Duty is defined as a moral or legal obligation; a responsibility; a task or action someone is required to perform. The mandatory duties of American citizens include: obeying the law (lots of them); paying taxes (federal, state, local); serving on a jury when summoned; and registering with the Selective Service.
A Pew Research poll in 2018 found 91% of Americans thought voting was important; 90% thought it important to follow what was going in government; and 89% thought answering the call to jury duty important. But the totals were much less for those who believed these duties were "very important."
Consider the turnout in local school board, municipal and bond elections. A relatively small percentage of those eligible to vote in the election actually participate, even though the decisions made by those local officials impact citizens' lives more than the decisions made by Congress. The founders of America expected citizens to be engaged in their government. They expected them to educate themselves on issues, pay attention to what their government was doing, and hold elected officials accountable. Where did we go wrong and how do we get back on track as a country?
First, as America grew in population and prosperity, citizens got lazy. Voter turnout in presidential elections steadily declined in the 20th century. In the last three presidential elections, turnout has been up, but still, just 66.7 of the voting eligible population cast a ballot in 2020. As per capita income increased, interest in government policy became focused solely on how it impacted an individual’s wallet. Americans voted for the candidate whose policies helped them fiscally. President Bill Clinton ran his 1992 presidential campaign against George H.W. Bush on the theme, "It’s the economy, stupid" – and won. Apathy and unconcern by citizens about what elected officials resulted in no accountability, which in turn created "the swamp," at all levels of government. Politics became an industry with well-paid career opportunities for elected officials and staffers and bureaucrats.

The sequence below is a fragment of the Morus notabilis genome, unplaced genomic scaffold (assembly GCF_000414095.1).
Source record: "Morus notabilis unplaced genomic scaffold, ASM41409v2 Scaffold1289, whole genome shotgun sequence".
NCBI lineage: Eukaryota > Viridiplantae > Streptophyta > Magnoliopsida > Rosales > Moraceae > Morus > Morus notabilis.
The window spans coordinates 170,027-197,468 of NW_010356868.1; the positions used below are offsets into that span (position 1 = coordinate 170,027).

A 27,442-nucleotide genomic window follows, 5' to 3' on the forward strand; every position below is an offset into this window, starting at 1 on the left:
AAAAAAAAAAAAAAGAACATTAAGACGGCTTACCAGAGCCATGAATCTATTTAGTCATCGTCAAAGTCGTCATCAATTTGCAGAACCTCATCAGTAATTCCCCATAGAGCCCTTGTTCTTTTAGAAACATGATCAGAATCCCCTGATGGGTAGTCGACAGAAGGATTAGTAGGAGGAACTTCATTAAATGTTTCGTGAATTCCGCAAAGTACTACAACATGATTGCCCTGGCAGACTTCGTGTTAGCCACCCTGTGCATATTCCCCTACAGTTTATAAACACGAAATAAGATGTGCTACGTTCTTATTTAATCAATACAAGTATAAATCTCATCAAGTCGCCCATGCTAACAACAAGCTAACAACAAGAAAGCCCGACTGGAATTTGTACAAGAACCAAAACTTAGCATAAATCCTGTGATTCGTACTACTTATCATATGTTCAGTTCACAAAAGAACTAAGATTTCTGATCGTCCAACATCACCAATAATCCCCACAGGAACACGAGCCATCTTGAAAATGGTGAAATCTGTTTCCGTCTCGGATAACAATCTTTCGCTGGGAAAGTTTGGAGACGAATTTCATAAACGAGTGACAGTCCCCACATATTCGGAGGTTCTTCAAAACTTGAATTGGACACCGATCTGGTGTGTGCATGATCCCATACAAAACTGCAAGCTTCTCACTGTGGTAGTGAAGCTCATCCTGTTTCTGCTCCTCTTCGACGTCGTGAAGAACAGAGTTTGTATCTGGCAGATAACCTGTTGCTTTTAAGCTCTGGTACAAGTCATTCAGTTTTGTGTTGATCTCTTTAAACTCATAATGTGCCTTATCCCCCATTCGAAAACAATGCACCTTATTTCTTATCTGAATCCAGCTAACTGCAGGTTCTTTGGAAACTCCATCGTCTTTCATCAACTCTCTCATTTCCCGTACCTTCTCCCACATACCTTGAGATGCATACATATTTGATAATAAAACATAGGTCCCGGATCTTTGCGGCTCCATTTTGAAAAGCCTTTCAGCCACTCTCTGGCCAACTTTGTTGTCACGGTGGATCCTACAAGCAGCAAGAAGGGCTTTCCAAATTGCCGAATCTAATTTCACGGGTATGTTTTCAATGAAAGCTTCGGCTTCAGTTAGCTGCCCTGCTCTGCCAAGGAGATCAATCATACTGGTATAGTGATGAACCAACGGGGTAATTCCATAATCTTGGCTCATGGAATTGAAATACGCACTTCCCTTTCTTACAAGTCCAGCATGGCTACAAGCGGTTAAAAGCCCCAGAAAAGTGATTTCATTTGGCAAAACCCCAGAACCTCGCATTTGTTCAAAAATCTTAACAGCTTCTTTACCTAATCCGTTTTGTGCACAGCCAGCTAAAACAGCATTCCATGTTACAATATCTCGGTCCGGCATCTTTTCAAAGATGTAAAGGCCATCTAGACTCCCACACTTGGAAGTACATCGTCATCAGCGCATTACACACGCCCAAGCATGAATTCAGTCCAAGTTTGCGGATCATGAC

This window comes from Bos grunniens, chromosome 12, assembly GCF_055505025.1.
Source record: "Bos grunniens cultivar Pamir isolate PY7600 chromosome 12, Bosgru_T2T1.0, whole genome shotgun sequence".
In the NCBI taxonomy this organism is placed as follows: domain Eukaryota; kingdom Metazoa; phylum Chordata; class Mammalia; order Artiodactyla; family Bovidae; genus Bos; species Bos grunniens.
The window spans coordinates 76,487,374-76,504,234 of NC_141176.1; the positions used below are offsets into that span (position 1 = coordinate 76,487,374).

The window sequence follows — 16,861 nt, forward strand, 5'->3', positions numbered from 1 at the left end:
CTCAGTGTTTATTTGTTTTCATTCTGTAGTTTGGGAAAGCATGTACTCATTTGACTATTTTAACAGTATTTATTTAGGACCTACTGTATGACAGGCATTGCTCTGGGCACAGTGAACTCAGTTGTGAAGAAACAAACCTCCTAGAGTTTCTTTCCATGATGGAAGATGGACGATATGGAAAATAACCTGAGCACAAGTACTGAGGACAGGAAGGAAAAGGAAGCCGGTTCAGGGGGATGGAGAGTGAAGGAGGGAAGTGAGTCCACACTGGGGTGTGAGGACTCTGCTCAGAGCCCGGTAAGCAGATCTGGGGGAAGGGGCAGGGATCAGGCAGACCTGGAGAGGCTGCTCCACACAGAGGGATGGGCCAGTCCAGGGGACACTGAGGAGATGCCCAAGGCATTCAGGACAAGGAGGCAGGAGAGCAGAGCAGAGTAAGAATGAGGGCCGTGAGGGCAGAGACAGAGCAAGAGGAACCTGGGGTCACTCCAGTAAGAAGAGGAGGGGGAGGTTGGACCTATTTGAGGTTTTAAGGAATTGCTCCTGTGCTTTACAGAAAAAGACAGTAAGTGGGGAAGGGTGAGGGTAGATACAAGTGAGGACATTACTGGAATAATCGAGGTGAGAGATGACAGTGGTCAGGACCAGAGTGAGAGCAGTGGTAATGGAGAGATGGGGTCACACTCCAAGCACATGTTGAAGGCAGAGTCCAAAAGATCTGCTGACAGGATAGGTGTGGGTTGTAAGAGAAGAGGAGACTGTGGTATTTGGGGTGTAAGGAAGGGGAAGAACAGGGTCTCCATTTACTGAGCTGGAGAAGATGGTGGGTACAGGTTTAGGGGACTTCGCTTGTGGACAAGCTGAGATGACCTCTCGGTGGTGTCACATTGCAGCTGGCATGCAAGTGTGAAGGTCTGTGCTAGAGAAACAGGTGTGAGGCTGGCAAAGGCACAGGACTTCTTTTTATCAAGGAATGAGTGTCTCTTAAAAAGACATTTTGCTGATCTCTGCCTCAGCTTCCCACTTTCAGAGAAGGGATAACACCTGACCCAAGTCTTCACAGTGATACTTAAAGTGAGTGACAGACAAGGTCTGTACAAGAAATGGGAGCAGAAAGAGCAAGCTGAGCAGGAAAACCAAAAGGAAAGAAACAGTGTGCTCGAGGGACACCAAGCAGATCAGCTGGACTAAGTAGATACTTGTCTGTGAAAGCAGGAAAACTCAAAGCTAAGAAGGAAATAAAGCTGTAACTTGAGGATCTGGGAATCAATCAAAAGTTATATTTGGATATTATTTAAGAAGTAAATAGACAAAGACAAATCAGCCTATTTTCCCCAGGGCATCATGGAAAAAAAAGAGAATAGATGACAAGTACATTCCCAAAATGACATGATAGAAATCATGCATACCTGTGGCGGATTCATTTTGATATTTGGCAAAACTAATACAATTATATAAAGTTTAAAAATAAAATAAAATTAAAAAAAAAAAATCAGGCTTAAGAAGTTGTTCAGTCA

Second, special interests got aggressive. Seizing the opportunity created by indifference of the general public, buying elected officials became the norm in America. Large businesses, trade associations and cash-rich nonprofits financed candidates who would do their bidding once elected. The result was a huge influx of money into politics. The average U.S. House member spends $2 million on his or her campaign. In 2018, U.S. House candidates that spent the most money won the election. That is par for the course in all elections. The consequence is elected officials catering to those special interests and not their entire constituency.
Are we past the point of no return in America? Has "the swamp" won? Hopefully, it is not a hopeless situation and we can recover. The fundamental problem is older Americans haven’t stayed engaged in their government. Their laid-back, intermittent involvement in exercising citizenship gave rise to a overreaching, intrusive government. In turn, younger Americans have little idea about our form of government because their elders have set terrible examples. Most Americans have never read the Constitution and have no idea elected officials are sworn to protect and defend it, while most ignore it.
Citizenship is every American’s duty. Until more Americans exercise their moral duty, the swamp wins.
Steve Fair is the District 4 Oklahoma Republican Party chair.